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Wagoner, George: George Richard "Rick" Wagoner, Jr. (born February 9, 1953) is an American businessman and former Chairman and Chief Executive Officer of General Motors. Wagoner resigned as Chairman and CEO at General Motors on March 29, 2009, at the request of the White House. The latter part of Wagoner's tenure as CEO of General Motors found him under heavy criticism as the market valuation of GM went down by more than 90% and the company lost more than $82 billion USD. This led to his being named one of the worst CEOs of 2008. (Information courtesy of Wikipedia.)
Welburn, Edward T.: Edward T. Welburn is General Motors' current Vice President of Global Design. To date, he holds the highest-ranking position as an African American in the automotive industry. He has overseen the development of recent GM products, such as the 2010 Buick LaCrosse, 2010 Chevrolet Camaro, Chevrolet Malibu, Cadillac CTS, and Buick Enclave. Recent concepts overseen by Welburn include the Cadillac Converj, Cadillac CTS Coupe, Chevrolet Camaro Coupe, Chevrolet Camaro Convertible, and the Buick Invicta Concept.
Welburn has restored many of the famous concept vehicle from GM's rich heritage including the Buick Y job, StingRay racer, Manta Ray and more. The mechanical assembly area at GM Design has also been uplifted by Mr. Welburn.
He holds the same position at General Motors that Harley Earl and Bill Mitchell once held. (Information courtesy of Wikipedia.)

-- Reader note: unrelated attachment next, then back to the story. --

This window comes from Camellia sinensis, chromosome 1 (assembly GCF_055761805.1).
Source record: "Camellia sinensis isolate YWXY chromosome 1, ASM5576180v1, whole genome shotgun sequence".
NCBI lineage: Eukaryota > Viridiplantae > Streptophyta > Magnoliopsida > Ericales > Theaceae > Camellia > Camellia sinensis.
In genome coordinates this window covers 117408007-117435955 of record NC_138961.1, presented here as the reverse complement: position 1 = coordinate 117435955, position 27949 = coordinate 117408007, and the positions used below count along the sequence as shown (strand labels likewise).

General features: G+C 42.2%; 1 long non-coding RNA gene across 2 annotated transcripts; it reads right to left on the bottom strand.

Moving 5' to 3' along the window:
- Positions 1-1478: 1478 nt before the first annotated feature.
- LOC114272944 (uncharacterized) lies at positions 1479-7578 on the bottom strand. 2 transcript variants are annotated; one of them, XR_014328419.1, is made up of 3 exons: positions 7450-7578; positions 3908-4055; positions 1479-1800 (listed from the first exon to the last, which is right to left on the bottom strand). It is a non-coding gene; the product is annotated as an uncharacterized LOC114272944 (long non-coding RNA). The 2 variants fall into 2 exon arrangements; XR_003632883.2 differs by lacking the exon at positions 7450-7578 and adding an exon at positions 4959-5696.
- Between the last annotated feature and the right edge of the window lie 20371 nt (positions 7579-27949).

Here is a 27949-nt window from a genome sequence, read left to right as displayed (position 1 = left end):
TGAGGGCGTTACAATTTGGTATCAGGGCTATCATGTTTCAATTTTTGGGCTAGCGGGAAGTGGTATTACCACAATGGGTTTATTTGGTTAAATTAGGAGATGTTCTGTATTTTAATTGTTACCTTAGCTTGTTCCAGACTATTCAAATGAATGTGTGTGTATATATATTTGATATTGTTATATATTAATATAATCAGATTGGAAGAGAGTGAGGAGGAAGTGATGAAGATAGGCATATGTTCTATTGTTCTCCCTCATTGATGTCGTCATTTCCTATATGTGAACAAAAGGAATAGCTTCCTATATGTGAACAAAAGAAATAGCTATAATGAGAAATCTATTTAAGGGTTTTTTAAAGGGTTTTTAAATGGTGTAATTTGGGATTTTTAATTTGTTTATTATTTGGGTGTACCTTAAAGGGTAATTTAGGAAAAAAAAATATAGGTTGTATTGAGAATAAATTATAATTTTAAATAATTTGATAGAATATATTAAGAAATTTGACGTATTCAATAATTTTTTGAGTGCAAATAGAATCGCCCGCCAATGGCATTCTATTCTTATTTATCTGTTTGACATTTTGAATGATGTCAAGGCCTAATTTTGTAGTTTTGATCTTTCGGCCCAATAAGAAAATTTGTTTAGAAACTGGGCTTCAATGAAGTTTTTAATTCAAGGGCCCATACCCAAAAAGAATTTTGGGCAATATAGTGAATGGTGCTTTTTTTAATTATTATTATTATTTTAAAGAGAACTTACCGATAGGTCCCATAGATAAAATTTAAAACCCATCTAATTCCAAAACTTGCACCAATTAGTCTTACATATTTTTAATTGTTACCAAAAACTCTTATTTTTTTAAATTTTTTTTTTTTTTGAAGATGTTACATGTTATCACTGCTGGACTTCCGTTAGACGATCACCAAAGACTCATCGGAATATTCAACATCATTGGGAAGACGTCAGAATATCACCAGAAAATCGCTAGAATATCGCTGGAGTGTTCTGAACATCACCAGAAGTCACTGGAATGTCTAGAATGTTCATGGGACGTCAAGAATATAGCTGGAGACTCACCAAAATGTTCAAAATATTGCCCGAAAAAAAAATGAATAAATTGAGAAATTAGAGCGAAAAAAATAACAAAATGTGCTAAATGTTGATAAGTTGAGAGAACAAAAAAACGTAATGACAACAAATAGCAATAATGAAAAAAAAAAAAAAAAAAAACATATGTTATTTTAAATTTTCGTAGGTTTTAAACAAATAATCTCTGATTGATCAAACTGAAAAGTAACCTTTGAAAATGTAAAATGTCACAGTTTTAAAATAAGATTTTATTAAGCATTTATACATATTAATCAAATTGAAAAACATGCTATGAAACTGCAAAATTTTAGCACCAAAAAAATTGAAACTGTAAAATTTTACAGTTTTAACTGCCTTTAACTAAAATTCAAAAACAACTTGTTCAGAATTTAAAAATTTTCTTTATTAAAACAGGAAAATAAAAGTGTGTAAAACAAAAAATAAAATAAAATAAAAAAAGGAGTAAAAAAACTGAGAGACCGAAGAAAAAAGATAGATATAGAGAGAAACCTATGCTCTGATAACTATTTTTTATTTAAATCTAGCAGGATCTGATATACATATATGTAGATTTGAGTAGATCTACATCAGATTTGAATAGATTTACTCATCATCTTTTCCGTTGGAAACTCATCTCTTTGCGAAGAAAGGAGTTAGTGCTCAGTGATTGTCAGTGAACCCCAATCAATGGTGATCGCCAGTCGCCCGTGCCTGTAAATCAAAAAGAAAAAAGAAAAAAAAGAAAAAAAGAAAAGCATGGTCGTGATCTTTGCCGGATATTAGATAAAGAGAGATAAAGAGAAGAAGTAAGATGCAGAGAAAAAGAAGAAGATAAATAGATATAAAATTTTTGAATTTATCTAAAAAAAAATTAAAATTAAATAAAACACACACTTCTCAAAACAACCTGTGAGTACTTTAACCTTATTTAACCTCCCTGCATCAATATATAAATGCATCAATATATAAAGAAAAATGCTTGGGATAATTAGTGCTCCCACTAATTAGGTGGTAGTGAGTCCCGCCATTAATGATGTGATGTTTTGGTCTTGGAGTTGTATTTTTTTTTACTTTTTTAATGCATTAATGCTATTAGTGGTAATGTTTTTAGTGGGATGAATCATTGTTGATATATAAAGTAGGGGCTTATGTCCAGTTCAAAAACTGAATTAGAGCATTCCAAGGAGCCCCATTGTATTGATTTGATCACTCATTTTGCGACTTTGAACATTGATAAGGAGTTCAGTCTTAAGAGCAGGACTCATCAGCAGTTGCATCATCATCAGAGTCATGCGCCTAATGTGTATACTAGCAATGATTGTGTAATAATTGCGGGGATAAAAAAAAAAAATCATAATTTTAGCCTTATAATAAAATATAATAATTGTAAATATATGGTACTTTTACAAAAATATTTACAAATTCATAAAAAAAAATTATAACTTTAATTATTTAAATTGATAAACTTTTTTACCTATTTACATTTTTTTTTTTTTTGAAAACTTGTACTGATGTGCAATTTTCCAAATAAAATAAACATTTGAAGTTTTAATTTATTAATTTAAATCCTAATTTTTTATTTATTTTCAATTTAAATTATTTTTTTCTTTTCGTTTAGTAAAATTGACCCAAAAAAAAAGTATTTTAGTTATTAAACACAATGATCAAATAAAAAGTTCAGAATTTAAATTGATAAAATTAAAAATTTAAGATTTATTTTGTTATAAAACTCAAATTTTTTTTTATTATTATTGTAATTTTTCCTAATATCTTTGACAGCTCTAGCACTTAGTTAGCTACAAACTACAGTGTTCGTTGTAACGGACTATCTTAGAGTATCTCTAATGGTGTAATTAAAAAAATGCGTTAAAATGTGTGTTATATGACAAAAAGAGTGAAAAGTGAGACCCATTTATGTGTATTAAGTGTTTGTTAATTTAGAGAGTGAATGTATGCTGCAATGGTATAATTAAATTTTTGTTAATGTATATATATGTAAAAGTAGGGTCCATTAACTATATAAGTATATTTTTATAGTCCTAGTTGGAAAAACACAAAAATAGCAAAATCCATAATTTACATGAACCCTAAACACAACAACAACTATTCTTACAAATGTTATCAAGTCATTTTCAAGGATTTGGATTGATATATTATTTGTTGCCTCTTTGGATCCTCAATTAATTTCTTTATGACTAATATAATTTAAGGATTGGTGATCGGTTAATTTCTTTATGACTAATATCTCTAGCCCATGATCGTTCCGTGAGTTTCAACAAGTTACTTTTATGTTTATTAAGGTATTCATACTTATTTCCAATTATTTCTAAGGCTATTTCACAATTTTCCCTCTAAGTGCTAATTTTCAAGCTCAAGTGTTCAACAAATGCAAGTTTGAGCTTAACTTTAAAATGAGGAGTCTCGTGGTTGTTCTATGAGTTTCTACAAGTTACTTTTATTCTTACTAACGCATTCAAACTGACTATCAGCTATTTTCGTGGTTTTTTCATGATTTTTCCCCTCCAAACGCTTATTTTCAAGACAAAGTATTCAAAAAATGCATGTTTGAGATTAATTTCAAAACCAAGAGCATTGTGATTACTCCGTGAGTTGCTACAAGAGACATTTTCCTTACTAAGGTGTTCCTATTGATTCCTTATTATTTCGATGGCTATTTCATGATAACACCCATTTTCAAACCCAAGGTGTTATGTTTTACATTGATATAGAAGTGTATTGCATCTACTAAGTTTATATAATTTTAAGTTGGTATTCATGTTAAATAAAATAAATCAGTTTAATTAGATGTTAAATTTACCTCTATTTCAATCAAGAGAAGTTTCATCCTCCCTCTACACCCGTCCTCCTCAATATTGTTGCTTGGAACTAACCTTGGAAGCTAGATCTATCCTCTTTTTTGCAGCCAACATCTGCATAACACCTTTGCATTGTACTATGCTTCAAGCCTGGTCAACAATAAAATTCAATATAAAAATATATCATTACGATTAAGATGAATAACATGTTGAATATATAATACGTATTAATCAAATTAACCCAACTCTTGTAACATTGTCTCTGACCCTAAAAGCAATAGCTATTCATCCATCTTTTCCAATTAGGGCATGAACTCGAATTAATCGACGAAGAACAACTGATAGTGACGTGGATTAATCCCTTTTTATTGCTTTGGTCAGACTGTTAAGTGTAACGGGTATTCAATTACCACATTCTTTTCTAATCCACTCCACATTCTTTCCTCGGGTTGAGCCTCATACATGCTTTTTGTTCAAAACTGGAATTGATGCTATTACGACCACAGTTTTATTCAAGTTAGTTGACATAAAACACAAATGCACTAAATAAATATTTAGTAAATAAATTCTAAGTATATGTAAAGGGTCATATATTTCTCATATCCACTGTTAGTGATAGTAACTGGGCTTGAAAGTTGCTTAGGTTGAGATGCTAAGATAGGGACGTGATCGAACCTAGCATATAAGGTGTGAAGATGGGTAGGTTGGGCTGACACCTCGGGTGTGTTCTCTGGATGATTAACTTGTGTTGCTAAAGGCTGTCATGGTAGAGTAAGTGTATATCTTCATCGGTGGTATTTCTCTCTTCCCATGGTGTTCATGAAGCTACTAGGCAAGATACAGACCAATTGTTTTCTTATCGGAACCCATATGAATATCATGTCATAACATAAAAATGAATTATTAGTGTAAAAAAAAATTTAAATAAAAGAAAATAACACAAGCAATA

Winchell, Frank: Frank Winchell was a Chevrolet Engineer who was also responsible for the early development of a rear engine Corvette Prototype designated XP-819. Assigned to Chevrolet's Research and Development program in 1959, Winchell's early work led him to become part of the engineering team that would attempt to exhonorate the Corvair after Chevrolet began receving lawsuits due to the Corvair's tendency to "roll over" in various driving conditions..
Winchell was also Chevy's "go-to guy" during the early years of Jim Hall's Chaparral race cars.
It was Winchell's belief that a rear-engine Corvette would be a natural next-step in the car's evolution. While he was passionate about this belief, there were many in Chevrolet who disagreed with this opinion - most especially Zora Arkus-Duntov, who felt that a mid-engine design was the better basis of design. In the end, Duntov proved to be correct - the XP-819 was a monumental failure, and was destroyed on its initial test run. However, some of the XP-819's design cues were utilized in the final design of the C3 Corvette.